UNESCO projects in the UK generate an estimated £151 million of financial benefit to local communities each year and help bring them together to protect and conserve some of the most important places across the country.

Set up as a specialised agency of the United Nations in the wake of the Second World War, UNESCO harnesses the power of education, culture, science, communication and information to advance global peace building, sustainable development, intercultural dialogue and the eradication of poverty.

From expansive mountain ranges in the Highlands of Scotland to densely populated urban areas such as Belfast, Bradford and Manchester, UNESCO certified projects include Global Geoparks, World Heritage Sites, Biosphere Reserves and Creative Cities. The projects span 12% of the UK’s land area and comprise of partnerships between 1,300 organisations, charities, and businesses.

These partnerships are made mainly on a local level, between hundreds of groups all working together to support efforts in conservation, research, education, capacity building and tourism. This new research shows that continued investment in UNESCO projects is critical in helping the UK and devolved governments meet the United Nations Sustainable Development Goals (SDGs).

The report is the first to examine the cultural, environmental and financial benefits to UK life from these diverse UNESCO projects, and their active contribution to the SDGs. Along with preserving precious landscapes, buildings and archives, UNESCO projects are also leading research on vital issues such as water scarcity, refugee integration, climate change and child literacy.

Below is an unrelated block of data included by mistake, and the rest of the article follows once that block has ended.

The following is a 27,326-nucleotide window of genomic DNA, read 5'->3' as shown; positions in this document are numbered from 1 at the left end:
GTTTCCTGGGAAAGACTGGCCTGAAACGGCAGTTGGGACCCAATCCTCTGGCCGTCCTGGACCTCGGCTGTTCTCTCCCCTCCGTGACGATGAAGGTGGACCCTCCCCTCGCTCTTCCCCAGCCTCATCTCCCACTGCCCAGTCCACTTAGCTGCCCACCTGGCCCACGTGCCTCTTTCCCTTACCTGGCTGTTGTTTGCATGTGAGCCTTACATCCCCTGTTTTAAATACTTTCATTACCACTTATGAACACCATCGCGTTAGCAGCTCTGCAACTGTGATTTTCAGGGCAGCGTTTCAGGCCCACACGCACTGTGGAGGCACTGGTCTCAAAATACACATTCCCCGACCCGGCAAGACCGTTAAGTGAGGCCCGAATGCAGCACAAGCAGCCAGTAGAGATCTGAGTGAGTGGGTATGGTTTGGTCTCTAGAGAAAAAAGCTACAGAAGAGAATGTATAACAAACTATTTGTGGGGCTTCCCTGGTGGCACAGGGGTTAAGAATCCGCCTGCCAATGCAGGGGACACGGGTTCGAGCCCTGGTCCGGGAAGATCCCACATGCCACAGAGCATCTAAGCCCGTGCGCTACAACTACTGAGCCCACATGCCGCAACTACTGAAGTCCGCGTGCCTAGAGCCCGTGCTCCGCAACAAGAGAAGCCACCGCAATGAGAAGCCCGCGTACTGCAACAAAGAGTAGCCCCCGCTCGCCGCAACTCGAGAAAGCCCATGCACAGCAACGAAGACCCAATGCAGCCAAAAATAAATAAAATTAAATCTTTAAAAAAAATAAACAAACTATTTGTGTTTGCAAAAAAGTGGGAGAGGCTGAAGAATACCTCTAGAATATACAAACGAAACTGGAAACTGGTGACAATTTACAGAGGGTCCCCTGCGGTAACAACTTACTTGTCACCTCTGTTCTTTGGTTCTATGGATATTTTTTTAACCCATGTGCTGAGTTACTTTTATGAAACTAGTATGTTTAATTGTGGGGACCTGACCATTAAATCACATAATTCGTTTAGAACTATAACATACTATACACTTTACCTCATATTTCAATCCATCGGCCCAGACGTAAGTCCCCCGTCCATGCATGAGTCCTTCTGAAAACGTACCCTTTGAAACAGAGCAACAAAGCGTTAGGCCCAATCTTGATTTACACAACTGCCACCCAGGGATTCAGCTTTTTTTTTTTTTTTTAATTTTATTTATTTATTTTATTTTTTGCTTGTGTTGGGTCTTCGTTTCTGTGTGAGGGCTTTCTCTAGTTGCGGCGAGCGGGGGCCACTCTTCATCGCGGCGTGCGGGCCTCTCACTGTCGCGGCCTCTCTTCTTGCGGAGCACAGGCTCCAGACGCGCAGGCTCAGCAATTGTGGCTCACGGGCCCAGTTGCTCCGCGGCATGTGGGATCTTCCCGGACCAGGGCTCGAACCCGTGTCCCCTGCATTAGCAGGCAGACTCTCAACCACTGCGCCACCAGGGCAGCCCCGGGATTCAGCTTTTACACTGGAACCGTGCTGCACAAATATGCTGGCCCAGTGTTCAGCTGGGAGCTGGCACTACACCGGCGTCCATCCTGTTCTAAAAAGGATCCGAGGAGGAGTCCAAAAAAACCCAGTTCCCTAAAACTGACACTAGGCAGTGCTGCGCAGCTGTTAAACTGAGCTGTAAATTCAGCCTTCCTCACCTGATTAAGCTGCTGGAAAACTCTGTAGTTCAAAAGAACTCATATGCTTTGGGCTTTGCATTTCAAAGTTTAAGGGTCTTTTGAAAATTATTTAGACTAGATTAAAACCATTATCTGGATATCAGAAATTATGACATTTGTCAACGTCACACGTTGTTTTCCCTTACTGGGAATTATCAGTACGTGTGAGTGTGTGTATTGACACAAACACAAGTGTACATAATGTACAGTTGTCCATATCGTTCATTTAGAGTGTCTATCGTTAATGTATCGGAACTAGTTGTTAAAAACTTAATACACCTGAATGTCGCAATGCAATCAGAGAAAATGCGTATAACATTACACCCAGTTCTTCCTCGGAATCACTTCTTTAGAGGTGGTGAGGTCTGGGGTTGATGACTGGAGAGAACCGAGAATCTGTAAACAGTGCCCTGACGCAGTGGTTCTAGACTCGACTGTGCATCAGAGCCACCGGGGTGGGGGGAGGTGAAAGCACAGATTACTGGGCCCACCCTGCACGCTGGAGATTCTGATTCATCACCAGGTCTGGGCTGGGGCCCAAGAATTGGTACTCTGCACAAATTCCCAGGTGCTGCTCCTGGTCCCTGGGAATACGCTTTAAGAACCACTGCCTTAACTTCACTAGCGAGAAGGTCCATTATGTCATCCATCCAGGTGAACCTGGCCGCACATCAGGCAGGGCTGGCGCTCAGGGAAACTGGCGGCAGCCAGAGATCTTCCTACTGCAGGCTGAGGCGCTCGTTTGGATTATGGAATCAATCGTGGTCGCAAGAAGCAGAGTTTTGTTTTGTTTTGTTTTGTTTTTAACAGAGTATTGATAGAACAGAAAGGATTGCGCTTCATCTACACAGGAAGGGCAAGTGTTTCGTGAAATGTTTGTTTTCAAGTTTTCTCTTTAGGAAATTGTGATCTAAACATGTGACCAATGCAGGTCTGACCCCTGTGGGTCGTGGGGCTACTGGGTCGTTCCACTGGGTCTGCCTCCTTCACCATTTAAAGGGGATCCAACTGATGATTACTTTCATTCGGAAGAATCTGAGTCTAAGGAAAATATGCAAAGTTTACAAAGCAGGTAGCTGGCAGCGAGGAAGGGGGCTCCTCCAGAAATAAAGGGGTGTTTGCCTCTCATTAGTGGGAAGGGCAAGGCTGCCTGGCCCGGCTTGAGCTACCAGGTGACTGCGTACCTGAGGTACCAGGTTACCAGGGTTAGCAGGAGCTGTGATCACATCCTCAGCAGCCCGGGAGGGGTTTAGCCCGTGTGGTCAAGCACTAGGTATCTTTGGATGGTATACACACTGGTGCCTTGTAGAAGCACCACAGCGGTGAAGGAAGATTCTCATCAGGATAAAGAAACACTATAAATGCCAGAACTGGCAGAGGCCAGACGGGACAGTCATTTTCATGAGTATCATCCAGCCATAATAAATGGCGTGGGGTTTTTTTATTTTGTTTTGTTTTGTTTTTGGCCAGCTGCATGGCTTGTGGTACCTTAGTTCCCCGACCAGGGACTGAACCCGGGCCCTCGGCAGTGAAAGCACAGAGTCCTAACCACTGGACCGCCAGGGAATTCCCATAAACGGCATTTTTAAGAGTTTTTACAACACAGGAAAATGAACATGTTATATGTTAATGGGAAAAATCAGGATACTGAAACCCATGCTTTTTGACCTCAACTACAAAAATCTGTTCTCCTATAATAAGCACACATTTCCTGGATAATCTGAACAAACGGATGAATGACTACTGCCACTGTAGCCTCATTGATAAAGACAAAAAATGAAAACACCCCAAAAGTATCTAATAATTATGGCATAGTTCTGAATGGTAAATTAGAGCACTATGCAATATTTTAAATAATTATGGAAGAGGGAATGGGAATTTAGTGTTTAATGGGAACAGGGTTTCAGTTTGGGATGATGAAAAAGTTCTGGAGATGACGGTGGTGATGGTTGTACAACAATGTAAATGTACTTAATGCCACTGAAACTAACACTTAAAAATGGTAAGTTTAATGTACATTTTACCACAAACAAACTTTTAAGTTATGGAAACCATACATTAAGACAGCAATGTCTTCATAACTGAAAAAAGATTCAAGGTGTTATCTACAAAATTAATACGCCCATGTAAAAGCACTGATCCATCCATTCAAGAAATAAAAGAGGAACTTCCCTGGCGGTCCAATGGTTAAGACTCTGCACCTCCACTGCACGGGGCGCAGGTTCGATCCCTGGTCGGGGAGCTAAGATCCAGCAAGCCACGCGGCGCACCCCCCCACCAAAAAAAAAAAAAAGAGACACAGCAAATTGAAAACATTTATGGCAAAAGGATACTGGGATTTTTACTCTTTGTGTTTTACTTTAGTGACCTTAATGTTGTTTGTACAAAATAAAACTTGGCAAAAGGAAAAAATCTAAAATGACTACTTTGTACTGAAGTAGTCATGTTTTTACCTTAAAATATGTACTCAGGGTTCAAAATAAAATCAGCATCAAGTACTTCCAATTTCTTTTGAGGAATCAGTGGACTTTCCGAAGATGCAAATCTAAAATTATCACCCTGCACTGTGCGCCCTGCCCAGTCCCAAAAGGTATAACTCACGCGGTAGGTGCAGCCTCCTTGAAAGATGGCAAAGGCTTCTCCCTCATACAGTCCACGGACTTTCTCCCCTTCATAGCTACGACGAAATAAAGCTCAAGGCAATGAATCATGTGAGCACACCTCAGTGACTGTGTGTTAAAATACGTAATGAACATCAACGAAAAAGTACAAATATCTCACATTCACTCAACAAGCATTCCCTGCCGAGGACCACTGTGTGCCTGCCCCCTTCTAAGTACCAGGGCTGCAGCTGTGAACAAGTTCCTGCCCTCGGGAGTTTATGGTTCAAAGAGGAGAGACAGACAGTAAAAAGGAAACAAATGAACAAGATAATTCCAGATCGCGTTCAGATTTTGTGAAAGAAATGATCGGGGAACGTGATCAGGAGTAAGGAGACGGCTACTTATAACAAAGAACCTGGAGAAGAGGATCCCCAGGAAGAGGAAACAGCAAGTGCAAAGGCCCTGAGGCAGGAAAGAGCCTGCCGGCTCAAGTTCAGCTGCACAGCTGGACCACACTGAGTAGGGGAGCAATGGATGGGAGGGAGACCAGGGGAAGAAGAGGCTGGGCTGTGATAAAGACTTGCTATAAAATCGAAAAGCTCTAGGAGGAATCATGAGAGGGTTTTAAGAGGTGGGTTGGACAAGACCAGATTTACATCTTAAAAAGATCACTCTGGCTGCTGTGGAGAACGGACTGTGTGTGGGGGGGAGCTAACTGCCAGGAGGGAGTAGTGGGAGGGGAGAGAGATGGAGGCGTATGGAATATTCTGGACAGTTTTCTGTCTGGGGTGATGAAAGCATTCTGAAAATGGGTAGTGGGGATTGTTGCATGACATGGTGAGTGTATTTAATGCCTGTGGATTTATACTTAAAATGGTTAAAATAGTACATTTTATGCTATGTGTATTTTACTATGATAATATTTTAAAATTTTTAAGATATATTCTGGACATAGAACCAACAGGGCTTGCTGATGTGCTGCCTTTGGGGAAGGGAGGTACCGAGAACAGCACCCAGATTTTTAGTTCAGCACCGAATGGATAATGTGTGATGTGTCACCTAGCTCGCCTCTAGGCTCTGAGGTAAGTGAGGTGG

“This research shows the unique value offered by UNESCO projects in the UK. They embody community and enable us to preserve and enjoy our most special places and culture. They also pioneer solutions to some of the world’s most pressing problems and inspire hope in these unprecedented times. Within this report are a number of case studies that can help inform the UK’s path towards a green recovery from the coronavirus crisis.”

James Bridge, Secretary-General of the UK National Commission for UNESCO

Environment and Community

The research highlights the cultural, environmental and financial value of 76 UNESCO projects in the UK. It reveals a creative network rooted in community, rich in potential, and impacting lives here and around the world.

Examples of UNESCO projects with a positive impact on the environment and communities:

  • The Jurassic Coast Trust in Dorset is an umbrella organisation responsible for a UNESCO World Heritage Site covering 95 miles of beautiful coastline. The Trust believes the Jurassic Coast is best looked after by the people who visit it, use it and love it, and are focused as much on the people and communities as upon the rocks, landscape and fossils. They are working to ensure a financially sustainable coastline that is supported by a network of dedicated schools, community groups, volunteers and businesses.